Quantitative easing: the oft-ignored long-term...
Aykut Efe, Economist at BCEE Asset Management, discusses the potential impacts of quantitative easing on the real economy in the long term.
Against this backdrop, many investors looking for yield have turned to equities, and specifically dividend-oriented strategies. Institutional investors such as pension funds and insurers have to meet yield requirements to cover their commitments. Retail investors are looking for yields above inflation since their number-one priority is to preserve capital.
Dividend distribution is just like a bond coupon payment, but it is more defensive and gives investors a stake in a company's capital.
Companies that pay dividends are generally more stable and well-established, and have a moderate growth rate. Conversely, those in a rapid growth phase tend to retain all profits and reinvest them to generate organic growth.
It should also be noted that companies that pay dividends theoretically use capital more efficiently (they tend to make more prudent investments). As a result, they are less inclined to falsify their books—when obliged to meet dividend payment requirements, it is much harder to manipulate financial reporting.
It should also be remembered that dividends are taxed, leading some investors to see them as a poor allocation of capital. However, the financial discipline required to pay regular dividends more than offsets this lower yield.
For companies, dividends are a way of sharing the wealth they create. Dividends convey a clear and powerful message about a company's future outlook and performance. Dividends are public promises. Reducing dividends can therefore be both embarrassing for a company's managers and harmful to its shareholders.
Since the beginning of this year and the spread of Covid-19 around the world, many companies have been forced to cut or cancel their dividends completely. The halt in economic activity and the lack of visibility, not to mention the pressure from governments in some cases, is forcing companies to preserve liquidity to shore up their balance sheets.
Traditionally, the most generous sectors in terms of dividend yield have been finance and energy. During this unprecedented period, it turns out that they are also among the most vulnerable. Companies whose dividend distributions to shareholders have been reduced so far this year include Royal Dutch Shell, Eni, Société Générale and Intesa San Paolo. The fall in dividends is also not limited to cyclical sectors. Even within traditionally defensive sectors, such as consumer staples, companies are reducing dividend distributions. Such companies include AB InBev and Heineken, the world’s two leading brewers.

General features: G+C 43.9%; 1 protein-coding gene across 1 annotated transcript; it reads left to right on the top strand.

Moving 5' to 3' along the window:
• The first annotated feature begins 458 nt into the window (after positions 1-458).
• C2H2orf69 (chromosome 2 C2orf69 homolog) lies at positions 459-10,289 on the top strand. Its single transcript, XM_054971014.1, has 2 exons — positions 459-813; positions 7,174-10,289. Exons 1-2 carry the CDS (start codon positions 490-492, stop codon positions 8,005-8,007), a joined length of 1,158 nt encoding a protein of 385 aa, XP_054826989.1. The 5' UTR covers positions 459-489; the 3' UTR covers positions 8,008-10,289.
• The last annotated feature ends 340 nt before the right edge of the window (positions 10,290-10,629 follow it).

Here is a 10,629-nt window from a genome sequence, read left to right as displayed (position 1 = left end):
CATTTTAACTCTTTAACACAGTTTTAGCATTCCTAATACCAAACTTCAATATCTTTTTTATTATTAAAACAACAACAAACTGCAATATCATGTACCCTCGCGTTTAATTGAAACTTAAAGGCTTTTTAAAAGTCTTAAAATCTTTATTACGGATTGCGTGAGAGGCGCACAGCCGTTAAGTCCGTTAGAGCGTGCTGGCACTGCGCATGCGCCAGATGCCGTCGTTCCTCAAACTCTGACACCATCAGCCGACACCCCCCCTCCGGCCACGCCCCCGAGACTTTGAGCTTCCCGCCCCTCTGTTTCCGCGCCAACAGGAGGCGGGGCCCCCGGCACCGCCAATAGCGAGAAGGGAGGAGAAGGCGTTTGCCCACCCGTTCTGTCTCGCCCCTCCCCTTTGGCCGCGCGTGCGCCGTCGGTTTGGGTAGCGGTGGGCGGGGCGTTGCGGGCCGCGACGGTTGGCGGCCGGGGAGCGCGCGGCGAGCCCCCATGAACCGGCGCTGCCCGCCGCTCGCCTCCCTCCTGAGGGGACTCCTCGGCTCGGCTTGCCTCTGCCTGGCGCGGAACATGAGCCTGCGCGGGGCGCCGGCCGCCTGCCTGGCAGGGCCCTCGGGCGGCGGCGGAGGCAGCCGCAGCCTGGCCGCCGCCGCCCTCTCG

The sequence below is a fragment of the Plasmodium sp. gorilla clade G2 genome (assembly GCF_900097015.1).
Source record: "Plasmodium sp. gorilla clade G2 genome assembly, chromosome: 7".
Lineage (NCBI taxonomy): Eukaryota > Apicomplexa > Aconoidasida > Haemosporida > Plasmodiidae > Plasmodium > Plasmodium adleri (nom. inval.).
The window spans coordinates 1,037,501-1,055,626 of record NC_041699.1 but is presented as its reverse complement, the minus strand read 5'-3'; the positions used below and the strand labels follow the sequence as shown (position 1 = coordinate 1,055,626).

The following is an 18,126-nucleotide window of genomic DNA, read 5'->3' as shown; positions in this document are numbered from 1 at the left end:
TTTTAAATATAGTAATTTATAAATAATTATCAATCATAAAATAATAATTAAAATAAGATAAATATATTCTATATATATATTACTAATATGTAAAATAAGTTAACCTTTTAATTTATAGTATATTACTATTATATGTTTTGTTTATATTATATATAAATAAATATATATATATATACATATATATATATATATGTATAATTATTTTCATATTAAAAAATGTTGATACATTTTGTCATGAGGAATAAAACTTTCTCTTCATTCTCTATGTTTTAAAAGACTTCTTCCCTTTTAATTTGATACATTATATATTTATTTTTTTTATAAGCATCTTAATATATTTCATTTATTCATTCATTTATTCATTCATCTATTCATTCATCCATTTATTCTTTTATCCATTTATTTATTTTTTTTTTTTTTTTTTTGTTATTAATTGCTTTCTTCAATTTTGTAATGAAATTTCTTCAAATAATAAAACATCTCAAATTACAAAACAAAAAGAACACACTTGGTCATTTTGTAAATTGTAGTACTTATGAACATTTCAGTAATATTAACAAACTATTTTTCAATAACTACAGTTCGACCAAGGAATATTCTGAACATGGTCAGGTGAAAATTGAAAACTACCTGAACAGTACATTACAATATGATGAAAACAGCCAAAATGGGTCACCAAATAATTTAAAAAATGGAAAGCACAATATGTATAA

That said, some companies are still able to pay out substantial dividends despite the difficult environment. They are effectively generating cash flow, and the luckiest are even able to take advantage of the crisis, affording them the possibility of raising their dividends.
Against this background, certain sectors and investment themes are excelling, such as health care, shipping and consumer non-discretionary.
What is more, dividends could become more attractive in the future, not only due to extremely low interest rates but also because companies have cut their use of share buyback plans. From 2017 to 2019, buybacks were the number one source of equity market support. However, most companies were forced to delve into their savings as a result of the economic crisis at the beginning of 2020, with their proportionately reduced cash flow inexorably leading to a fall in share buybacks. Without buybacks, growth on the equity markets may be hampered, making dividends an even more coveted source of yield.
With this in mind, the in-house Lux-Equity High Dividend fund is the ideal vehicle for investors looking for a dividend-oriented strategy. This fund features active management based on a fundamental economic approach. Economic forecasts are used to locate the current situation on the business-cycle curve. The portfolio is then adjusted, with changes mainly being made to the ratio between sectors that are sensitive to the economic cycle and those that are not.
Stock selection, mainly from European and North American stocks, is based on the S-GARP (Sustainable Growth At a Reasonable Price) approach, combining a number of stock selection practices such as growth and value styles. This method has been refined in order to focus on different companies' levels of fundamental and long-term growth. At this stage, special attention to debt and cash flows also ensures that companies in the portfolio or those that may be included pay sustainable and growing dividends.
Next, the weighting of the stocks is optimised using a quantitative strategy to achieve a portfolio with a higher dividend yield than traditional equity investments. As a result, the dividend yield of the Lux-Equity High Dividend fund is currently 3,7%—much higher than that of traditional benchmarks, whose yield is generally around 2% (see Charts 1 & 2).
The volatility that has shaken the financial markets over the past few months has also showcased the defensive nature of the dividend-oriented strategy. The fund reported volatility of 18,72%, which was well below that of the MSCI World equity index (27,2%).